OK, we've had our march and it's the morning after. Has anything changed?
Lots of rip-roarin' speeches that I followed on C-Span -- I especially liked Troy Perry's fiery invocation -- but I haven't spotted any new crumb that the Obama administration has tossed out to the LGBT community since Friday.
I read the transcript of Obama's speech to the HRC dinner Saturday night. As feared, it was great rhetoric but lacking specifics. I was hoping for more on the Don't Ask, Don't Tell issue -- Obama had a perfect opportunity to announce an executive order, what with the army brass blitzing the talk shows to drum up the pressure for more troops in Afghanistan. If Obama didn't want to appear to be thumbing his nose at the DADT law, he could have confined a stop-loss order to the Afghanistan operation. Or he could have worded it to slow down, but not entirely halt, the discharges. After all, Bill Clinton himself, who signed the act, said recently the military basically did a double cross: that the original intent of the DADT compromise was that the services would use discharges sparingly, and soldiers would be free to have an openly gay life off-base and not fear a witch hunt.
Instead, we're left with a putrid status quo that ruins the careers of hundreds of service people every year. Who knows how much longer it will take congressional committees to study the DADT issue to death? We are already getting into the 2010 House campaign, so don't expect any conscientious action from that body.
Another missed opportunity: Obama harped throughout his campaign about the injustice of gay partners being kept away from the deathbeds of their loved ones. We've just had a federal court decision in Miami that perpetuates the abuse; the situation cries out for a remedy. Right now, we have, what, four or five different healthcare reform bills floating around Congress? How hard would it be to insert a provision saying "DOMA notwithstanding, gay partners with medical power of attorney forms shall be respected as next-of-kin by hospitals."
Yet Obama has let that possibility pass.
Still another missed opportunity: Obama has sent up trial balloons about reforming Social Security. We know that won't happen soon, probably not until his second term (if he makes it that far.) But he could have told the HRC dinner that one of his goals for SS overhaul will be to give gay couples the same entitlements that hetero couples receive automatically. This could add significant income to the households of many LGBT retiree couples, plus enhance the financial security of future retirees. Instead, gay couples will continue paying into the system but get only the benefits provided to single people, with not a penny more paid after one of the partners dies.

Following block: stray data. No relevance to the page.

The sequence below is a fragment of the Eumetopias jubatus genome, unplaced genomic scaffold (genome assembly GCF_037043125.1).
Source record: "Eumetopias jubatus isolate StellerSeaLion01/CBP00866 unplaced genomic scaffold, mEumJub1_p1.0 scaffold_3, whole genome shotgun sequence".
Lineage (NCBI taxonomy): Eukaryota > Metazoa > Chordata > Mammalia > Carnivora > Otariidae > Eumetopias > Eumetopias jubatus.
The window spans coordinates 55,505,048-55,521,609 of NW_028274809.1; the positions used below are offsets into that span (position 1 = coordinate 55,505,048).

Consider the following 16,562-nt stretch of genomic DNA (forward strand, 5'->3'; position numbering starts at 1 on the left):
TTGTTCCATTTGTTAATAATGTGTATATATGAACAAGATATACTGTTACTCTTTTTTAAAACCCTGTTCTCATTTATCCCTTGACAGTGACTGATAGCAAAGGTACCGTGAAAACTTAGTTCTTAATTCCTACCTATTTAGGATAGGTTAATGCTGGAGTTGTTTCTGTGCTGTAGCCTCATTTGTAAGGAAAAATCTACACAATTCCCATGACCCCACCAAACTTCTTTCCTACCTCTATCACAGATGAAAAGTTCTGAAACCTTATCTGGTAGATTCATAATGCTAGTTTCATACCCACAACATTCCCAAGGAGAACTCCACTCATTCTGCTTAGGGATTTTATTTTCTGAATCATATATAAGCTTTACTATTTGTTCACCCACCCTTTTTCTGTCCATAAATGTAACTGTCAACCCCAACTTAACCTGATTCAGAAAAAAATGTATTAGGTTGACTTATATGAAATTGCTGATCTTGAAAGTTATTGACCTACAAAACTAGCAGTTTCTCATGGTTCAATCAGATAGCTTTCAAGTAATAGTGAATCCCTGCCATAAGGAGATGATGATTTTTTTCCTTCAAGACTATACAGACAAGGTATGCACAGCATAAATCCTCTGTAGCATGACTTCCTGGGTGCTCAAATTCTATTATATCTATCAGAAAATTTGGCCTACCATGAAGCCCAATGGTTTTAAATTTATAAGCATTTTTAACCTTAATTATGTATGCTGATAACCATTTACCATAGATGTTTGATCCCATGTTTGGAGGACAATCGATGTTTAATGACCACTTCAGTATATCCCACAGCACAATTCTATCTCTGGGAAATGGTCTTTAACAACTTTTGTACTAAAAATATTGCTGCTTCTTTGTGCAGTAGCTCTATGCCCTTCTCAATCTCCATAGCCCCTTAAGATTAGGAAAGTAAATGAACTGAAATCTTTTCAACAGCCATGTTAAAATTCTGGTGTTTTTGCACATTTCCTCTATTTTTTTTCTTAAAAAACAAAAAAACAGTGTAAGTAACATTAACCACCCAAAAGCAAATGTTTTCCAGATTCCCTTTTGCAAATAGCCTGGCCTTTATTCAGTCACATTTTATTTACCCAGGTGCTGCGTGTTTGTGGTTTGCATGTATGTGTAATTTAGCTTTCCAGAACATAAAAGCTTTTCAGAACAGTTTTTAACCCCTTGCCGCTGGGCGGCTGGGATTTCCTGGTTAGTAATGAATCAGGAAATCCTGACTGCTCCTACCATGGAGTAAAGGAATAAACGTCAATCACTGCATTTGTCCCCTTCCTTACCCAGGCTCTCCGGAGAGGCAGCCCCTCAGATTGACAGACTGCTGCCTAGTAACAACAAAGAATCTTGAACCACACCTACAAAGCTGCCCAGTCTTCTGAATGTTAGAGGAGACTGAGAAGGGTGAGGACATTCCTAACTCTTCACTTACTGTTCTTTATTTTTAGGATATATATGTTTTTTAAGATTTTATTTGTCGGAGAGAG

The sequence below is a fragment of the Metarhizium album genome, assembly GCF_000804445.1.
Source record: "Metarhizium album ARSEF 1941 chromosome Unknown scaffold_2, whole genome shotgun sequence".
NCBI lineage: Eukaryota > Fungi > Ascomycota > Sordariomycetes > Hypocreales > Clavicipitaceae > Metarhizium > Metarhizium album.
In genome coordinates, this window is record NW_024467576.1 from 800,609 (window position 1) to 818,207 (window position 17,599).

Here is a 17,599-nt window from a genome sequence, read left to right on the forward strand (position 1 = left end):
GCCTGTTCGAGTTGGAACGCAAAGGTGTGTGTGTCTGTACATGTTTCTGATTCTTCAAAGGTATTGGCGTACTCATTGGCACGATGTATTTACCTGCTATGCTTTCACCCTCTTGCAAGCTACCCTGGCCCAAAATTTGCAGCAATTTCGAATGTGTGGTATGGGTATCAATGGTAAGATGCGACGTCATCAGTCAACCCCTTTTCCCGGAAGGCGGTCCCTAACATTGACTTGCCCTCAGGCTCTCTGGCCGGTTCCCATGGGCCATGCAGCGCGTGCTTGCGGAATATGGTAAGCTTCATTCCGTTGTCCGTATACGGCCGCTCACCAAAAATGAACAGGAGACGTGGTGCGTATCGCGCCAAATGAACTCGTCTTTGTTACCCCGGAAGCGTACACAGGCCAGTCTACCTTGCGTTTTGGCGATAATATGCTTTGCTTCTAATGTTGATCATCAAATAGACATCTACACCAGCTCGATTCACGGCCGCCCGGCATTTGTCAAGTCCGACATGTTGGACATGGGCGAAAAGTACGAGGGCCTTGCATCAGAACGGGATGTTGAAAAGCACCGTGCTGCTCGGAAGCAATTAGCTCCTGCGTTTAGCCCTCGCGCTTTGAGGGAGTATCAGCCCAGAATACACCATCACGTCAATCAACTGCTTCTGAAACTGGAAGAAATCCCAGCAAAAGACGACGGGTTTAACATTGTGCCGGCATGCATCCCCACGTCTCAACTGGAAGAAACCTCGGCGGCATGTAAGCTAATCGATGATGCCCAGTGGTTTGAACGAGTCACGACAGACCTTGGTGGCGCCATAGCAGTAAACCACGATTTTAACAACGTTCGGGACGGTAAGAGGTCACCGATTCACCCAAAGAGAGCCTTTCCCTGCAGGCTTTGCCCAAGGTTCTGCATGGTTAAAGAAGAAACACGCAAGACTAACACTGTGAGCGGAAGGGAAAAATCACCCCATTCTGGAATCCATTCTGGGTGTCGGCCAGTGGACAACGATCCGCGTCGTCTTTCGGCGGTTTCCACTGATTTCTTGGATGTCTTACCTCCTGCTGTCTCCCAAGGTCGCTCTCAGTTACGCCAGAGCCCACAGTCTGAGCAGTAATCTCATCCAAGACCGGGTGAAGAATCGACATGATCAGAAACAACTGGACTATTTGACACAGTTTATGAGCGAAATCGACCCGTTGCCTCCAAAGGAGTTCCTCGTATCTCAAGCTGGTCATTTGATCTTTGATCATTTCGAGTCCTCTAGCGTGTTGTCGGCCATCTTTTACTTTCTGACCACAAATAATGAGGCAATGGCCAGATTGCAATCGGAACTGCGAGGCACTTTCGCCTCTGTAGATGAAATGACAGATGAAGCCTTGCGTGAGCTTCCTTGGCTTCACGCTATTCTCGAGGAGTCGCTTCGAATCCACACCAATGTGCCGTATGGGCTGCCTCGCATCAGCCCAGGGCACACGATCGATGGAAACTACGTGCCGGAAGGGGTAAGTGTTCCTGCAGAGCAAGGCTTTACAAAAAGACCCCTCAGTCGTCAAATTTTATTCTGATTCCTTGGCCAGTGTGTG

The numbers game: I poked around the mainstream media and couldn't find anyone willing to give a figure for the Washington turnout. NY Times said "thousands" and the AP upped it to "tens of thousands." Very few aerial photos, but one from AP showed a crowd that was maybe at most a quarter-way down the Natl Mall's reflecting pool. Did anyone who was on hand get a clearer picture or impression of the crowd size? I hope Phil Reese's estimate range of 100-250K is at least ballpark accurate, but how many big media outlets used figures that large.
Barney Frank was quoted by the Times or the AP as saying the only pressure that would result from the Washington march would be "on the grass." Typical Frank frankness, but for now I have to agree with Barney. I hope the March leaders, with all their organizing workshops and such, came up with some concrete "next steps" leading up to the 2010 elections.
Maine and Washington State are the immediate battlegrounds, just around the corner. How much money did the March raise for those two campaigns, and how many charter buses will be going to Portland and Seattle next weekend? Looking beyond this November, how many gay or gay-friendly House candidates are we recruiting for key swing districts where the LGBT movement might be able to knock out Republicans or Blue Dogs who vote against equality?
Or is this to be another Post-Prop 8 firecracker -- one big weekend rally, followed by one or two feeble follow-ups in street action, and then everyone heads back to the disco.